2. ncbi request reprint Stability of corticospinal excitability and grip force in intrinsic hand muscles in man over a 24-h period
    Paul H Strutton
    Division of Neuroscience and Psychological Medicine, Department of Sensorimotor Systems, Faculty of Medicine, Imperial College London, Charing Cross Campus, London W6 8RP, UK
    Physiol Behav 79:679-82. 2003
    ....
  3. ncbi request reprint Corticospinal excitability in patients with unilateral sciatica
    Paul H Strutton
    Department of Sensorimotor Systems, Division of Neuroscience and Psychological Medicine, Faculty of Medicine, Imperial College London, Charing Cross Campus, London W6 8RP, UK
    Neurosci Lett 353:33-6. 2003
    ..These changes might help to relax muscles close to the perceived site of pain and so alleviate symptoms. Investigation of these patients following remedial treatment will allow us to establish if the changes are transient in nature...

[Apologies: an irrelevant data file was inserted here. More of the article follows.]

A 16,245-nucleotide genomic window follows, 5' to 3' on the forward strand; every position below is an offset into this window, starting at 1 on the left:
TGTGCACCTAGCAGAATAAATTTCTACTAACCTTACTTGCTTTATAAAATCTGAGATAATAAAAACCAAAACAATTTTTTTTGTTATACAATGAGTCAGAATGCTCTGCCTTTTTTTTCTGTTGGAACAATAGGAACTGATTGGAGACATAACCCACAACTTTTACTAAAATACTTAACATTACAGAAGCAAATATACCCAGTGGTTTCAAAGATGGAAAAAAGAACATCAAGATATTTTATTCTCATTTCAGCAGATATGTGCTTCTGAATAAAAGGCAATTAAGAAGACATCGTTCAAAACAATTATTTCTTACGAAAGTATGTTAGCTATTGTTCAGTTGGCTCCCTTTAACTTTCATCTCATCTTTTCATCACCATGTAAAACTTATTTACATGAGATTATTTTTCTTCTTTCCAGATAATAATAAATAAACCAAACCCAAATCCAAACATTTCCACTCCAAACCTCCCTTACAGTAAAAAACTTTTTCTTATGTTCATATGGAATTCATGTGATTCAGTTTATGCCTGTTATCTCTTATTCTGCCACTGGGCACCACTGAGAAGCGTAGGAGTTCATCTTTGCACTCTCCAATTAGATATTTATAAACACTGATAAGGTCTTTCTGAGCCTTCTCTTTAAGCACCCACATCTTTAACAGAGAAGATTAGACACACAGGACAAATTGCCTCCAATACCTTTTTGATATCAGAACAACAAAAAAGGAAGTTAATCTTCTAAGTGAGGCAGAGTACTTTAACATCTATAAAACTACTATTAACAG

4. ncbi request reprint Corticospinal activation of internal oblique muscles has a strong ipsilateral component and can be lateralised in man
    Paul H Strutton
    Department of Musculoskeletal Surgery, Division of Surgery, Anaesthetics and Intensive Care, Imperial College Faculty of Medicine, Charing Cross Hospital, W6 8RF, London, UK
    Exp Brain Res 158:474-9. 2004
    ..21+/-0.38 compared with 0.26+/-0.06 in the other cortex ( P<0.05). It appears that the corticospinal control of IO has a strong ipsilateral component relative to the limb muscles and also shows hemispheric asymmetry...
  5. ncbi request reprint Cortical control of erector spinae muscles during arm abduction in humans
    Annapoorna Kuppuswamy
    Division of Neuroscience and Mental Health, Imperial College London, Charing Cross Campus, London W6 8RP, UK
    Gait Posture 27:478-84. 2008
    ..The study has implications for the design of measures to promote recovery and rehabilitation of motor function in disorders such as stroke and spinal cord injury...